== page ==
Mainstream Living

A Message on Mindfulness

This is always a difficult time of the year for me.  I need sun and a lot of it!  When the days get short and the weather turns toward winter, I struggle with depression.  It’s this time of year when I know I need to take better care of myself.  So, I step up my exercise, remember to take my vitamins, try to eat better, and start thinking about my stress level and how I’m doing physically, mentally and emotionally.  I start my internal countdown to spring, which always seems to help and then start planning for the long winter that will be ahead. 

You may not know, but in addition to serving as the CEO for Mainstream Living, I am also a licensed Therapist.  When I need help I turn to: Marra, T. (2004). Depressed & anxious: The dialectical behavior therapy workbook for overcoming depression and anxiety. Oakland, CA: New Harbinger Publications, Inc.

There are a few coping skills that I use for my own self-care, which may be useful for some of you as well.  Sometimes it is hard to identify, manage, and respond to emotions in a way that allows them to be useful and productive. I try to be mindful of my thoughts and what I’m feeling inside, and why I may be feeling a certain way.  Mindfulness enables you to fully step into this moment – right now. Quite often, worries about the past and future take us so fully away from the present moment that we can begin to feel disconnected from ourselves and our lives. Remember that emotional experiences are temporary. Allow yourself to become a mindful and curious observer of your experience and you will notice that it is possible to have a new relationship with your emotions.

My process goes like this:  First, when issues heat up I try to understand my emotions.  I actually practice taking a step back and taking a few breaths when things get overwhelming. I choose not to immediately become swept away by my emotions. This might sound like a simple concept, but it is not easy. I struggle sometimes, but I have found that my life is better when I give myself some internal space (and time) to mindfully observe and understand my emotions.

Second, there is no way to deny your feeling!  It took me a long time to figure out that I could not just ignore how I am feeling about something.  No matter how hard I tried to avoid my feelings, I found I simply cannot “get over” them.  I have to carefully and gradually allow myself to sit with uncomfortable feelings and experience them.  (I hate it but there is no shortcut.)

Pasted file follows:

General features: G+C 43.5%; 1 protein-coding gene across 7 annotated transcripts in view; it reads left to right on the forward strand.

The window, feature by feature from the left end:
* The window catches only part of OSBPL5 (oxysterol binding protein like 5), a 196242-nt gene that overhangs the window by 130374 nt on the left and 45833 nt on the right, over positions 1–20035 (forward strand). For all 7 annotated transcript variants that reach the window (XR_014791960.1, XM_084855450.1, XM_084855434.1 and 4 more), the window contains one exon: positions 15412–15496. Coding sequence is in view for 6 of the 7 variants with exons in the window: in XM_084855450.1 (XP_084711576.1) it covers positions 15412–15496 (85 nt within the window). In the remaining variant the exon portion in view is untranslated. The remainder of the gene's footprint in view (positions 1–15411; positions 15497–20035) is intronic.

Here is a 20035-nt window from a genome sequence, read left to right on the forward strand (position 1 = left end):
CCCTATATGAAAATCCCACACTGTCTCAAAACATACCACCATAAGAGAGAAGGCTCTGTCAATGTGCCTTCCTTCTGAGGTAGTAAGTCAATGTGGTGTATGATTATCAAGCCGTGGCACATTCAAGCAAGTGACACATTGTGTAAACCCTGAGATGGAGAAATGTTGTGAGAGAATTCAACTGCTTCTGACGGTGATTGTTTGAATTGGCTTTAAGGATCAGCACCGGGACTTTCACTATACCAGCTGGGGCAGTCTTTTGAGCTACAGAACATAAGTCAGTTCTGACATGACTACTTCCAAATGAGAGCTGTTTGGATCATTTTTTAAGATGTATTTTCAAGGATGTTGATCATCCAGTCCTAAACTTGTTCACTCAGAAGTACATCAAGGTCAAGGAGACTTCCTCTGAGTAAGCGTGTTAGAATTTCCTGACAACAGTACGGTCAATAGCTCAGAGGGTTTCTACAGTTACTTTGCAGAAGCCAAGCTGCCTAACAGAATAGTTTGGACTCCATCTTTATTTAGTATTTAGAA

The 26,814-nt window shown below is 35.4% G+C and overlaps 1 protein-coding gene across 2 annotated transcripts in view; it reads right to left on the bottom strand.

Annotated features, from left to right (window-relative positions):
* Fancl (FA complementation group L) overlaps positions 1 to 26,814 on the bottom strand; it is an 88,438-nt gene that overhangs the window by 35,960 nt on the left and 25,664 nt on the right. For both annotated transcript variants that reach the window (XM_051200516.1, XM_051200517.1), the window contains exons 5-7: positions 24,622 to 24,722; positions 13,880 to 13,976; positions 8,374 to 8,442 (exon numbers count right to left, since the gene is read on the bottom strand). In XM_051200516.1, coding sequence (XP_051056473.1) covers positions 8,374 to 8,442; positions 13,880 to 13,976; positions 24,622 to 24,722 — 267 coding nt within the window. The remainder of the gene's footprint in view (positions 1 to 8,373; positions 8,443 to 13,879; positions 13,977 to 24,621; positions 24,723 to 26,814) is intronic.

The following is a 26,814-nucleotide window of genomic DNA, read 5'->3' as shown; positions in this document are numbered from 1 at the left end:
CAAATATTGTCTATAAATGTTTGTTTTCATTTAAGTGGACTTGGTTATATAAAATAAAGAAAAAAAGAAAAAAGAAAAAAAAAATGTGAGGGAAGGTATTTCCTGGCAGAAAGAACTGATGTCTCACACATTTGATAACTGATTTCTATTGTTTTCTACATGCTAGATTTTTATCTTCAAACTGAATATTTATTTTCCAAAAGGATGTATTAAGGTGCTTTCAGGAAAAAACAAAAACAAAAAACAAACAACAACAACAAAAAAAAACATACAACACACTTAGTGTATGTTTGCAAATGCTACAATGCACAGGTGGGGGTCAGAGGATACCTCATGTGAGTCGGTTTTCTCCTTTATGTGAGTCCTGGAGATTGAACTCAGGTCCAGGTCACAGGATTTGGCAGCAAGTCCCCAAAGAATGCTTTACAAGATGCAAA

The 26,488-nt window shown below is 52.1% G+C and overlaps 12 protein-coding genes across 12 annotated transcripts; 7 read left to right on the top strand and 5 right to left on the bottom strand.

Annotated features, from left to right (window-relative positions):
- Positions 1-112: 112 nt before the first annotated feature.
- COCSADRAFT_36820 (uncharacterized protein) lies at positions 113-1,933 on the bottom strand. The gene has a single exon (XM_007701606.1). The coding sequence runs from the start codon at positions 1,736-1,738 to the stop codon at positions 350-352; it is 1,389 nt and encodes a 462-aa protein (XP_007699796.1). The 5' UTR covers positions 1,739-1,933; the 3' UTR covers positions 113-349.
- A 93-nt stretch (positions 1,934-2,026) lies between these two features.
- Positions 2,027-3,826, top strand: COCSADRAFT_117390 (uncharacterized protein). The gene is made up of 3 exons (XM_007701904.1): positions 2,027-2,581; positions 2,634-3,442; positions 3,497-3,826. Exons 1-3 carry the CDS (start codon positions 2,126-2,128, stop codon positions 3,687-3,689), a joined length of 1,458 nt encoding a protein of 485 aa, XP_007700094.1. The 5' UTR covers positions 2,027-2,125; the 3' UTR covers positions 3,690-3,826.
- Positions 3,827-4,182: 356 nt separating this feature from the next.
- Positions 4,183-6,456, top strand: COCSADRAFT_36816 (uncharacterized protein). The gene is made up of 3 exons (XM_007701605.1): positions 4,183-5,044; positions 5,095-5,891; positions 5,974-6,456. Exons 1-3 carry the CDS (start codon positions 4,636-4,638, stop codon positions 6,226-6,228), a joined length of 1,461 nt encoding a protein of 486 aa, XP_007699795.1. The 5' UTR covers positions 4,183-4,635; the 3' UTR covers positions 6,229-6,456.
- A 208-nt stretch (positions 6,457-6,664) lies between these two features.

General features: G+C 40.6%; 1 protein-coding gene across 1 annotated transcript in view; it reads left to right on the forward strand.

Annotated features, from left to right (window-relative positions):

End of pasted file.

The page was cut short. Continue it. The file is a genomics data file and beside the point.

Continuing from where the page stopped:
Third, I remember the past.  My depression during the winter is not a new thing for me.  I actively remind myself that I have felt the same feeling before.  I have been sad, depressed, angry, lonely, and I have worked through it before. I look for the patterns, and it helps me when I put a name on how I am feeling. Sometimes I even say it out loud, “I’m depressed because of the holidays – my mom passed away and she will not be with us.”  Remembering helps me to prepare because I also remember that I have the skills to move forward.  

Fourth, try to stay positive.  When your attention and conscious focus is consistently shifting toward negative, distressing, or unpleasant thoughts and behaviors, it is easy to see how your emotions might closely follow suit. Just as you are capable of creating an intense internal state of distress, you are equally capable of creating an internal state of peacefulness and calm. Actively direct your thought and deed toward positive and healthy endeavors. Choose to cultivate an attitude of gratitude and try to open your life up to the light in the world, rather than the dark.  Find something that makes you happy and helps you stay positive: Talk with a friend or loved one. Take a walk or hike outside. Take a bubble bath. Listen to soothing or uplifting music. Write a thank-you note.

Learning to effectively regulate emotions is like learning any new skill… it takes practice. Remember that the ultimate outcome of feeling that you are the “captain of your own ship” is worth it. Your emotions don’t have to take over your life or interfere with your important relationships when you learn how to understand, manage, and respond to your emotions more effectively.   It’s a skill we can all learn to help ourselves.

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